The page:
We've been receiving a series of different reports from different folks about a recent interview that new FTC boss, Jon Leibowitz, gave on CSPAN. Leibowitz has been in the FTC for a while, though, he's yet another former entertainment industry lobbyist in the administration (he was VP of Congressional Affairs for the MPAA from 2000 to 2004). So far, however, he seems to be taking quite reasonable positions on a variety of topics (though, some questionable views on other areas). Questioned about Google's dominance in the market (something that the FTC has been investigating for a while now), he pointed out that dominance is "the American way" and not necessarily an antitrust violation
Google has certainly has a dominant position in search advertising. There's no doubt about that. From our perspective, just having a dominant position doesn't in any way violate the law. It's if you do something -- as the Justice Department in the 1990s alleged that Microsoft did -- to exclude competitors illegally, that's when it becomes a problem.
If you get to a dominant position or a monopoly position by virtue of your own acumen, that's really the American way.
Then there's broadband competition, where he definitely does appear to be concerned
about the lack of competition and the lack of transparency from current broadband providers:
We believe consumers need to have notice and consent about what they're getting. It's very, very important that these providers tell consumers about the speed they're getting, and whether (ISPs) are making any types of management decisions in terms of the network that affect consumers....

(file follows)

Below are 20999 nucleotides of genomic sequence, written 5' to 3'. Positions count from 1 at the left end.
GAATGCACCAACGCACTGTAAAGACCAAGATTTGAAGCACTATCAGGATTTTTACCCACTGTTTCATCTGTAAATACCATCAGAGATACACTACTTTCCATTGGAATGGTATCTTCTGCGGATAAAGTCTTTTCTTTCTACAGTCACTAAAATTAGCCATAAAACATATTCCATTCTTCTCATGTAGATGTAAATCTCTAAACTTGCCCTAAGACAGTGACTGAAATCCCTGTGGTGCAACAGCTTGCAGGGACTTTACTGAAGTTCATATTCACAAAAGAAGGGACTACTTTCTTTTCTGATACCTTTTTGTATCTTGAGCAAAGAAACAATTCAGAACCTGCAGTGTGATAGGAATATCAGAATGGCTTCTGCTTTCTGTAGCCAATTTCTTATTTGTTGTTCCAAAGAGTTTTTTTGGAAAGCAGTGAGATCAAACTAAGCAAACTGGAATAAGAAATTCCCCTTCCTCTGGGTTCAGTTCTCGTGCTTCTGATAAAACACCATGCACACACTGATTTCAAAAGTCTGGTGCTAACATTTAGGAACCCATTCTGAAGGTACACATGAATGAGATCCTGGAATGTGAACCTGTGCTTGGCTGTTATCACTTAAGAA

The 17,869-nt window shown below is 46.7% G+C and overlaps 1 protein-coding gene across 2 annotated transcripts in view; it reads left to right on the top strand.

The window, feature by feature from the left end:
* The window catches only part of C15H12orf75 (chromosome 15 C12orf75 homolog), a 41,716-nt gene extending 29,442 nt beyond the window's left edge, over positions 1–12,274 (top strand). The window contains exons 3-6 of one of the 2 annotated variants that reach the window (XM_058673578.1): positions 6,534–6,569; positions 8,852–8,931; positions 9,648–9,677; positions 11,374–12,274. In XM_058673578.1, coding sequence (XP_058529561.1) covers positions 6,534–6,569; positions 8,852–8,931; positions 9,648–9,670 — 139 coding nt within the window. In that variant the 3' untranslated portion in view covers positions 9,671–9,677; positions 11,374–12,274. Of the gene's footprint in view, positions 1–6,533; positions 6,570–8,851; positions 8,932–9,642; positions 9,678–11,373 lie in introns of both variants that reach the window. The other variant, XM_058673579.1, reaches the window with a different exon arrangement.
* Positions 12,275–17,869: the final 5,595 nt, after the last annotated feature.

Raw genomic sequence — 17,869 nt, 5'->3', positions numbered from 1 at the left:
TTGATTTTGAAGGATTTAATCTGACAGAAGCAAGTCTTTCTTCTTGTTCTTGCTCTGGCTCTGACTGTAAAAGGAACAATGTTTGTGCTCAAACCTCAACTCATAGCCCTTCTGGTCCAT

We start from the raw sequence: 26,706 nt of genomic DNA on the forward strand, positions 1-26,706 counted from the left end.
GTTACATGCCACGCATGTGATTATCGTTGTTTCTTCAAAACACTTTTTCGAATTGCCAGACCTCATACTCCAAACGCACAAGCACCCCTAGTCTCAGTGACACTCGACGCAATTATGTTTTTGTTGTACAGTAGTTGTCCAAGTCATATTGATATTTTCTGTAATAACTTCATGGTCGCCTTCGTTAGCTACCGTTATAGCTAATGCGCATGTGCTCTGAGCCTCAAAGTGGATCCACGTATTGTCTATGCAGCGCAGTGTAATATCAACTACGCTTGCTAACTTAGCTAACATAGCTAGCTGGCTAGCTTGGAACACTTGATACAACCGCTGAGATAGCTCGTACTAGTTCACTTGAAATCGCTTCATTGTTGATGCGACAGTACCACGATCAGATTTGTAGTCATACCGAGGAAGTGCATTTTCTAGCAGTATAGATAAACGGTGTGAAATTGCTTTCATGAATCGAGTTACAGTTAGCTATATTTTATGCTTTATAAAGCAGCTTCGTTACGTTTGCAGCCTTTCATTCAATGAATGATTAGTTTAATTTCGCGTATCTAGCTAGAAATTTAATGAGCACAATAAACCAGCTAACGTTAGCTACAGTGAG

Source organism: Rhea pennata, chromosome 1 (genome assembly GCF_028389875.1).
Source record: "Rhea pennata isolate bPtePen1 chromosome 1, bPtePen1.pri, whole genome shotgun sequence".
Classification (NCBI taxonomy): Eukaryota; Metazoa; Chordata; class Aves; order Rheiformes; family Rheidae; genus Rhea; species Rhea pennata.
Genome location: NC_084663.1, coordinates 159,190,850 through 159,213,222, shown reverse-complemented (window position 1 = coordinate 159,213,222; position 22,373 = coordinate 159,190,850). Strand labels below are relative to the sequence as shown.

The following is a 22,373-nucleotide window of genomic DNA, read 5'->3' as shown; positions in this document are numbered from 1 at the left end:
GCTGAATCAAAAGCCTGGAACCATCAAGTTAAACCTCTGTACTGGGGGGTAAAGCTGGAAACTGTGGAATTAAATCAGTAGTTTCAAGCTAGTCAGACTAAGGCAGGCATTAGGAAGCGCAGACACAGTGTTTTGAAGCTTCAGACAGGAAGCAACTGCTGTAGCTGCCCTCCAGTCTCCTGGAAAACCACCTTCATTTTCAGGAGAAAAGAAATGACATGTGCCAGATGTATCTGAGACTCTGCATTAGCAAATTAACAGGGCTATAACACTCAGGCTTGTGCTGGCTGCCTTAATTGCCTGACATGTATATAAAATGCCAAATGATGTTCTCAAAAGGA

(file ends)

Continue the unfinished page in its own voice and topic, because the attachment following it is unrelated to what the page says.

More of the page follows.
In a perfect marketplace where you had more competitors, you wouldn't need the government necessarily to be terribly involved. Particularly in the consumer protection area, we have a big roll to play. Broadband is a deregulated product. That's good, we like deregulation generally. But when you have deregulation, you also have law enforcement to make sure people do the right thing.
And, then, there's the question of behavioral advertising, where he believes that opt-in, rather than opt-out, makes a lot of sense
I think some of the more enlightened companies do do opt-in. I think a lot of them don't. I think the better practice is always opt in.
On the whole, then, he seems to not be too quick to bash companies for being successful, and seems to recognize that competition and transparency are important issues. Those are all good things. There are some fears however, that he's a bit quick on the trigger
when it comes to regulating over that behavioral advertising issue, and doesn't seem to mind metered broadband
, so long as customers know what they're getting.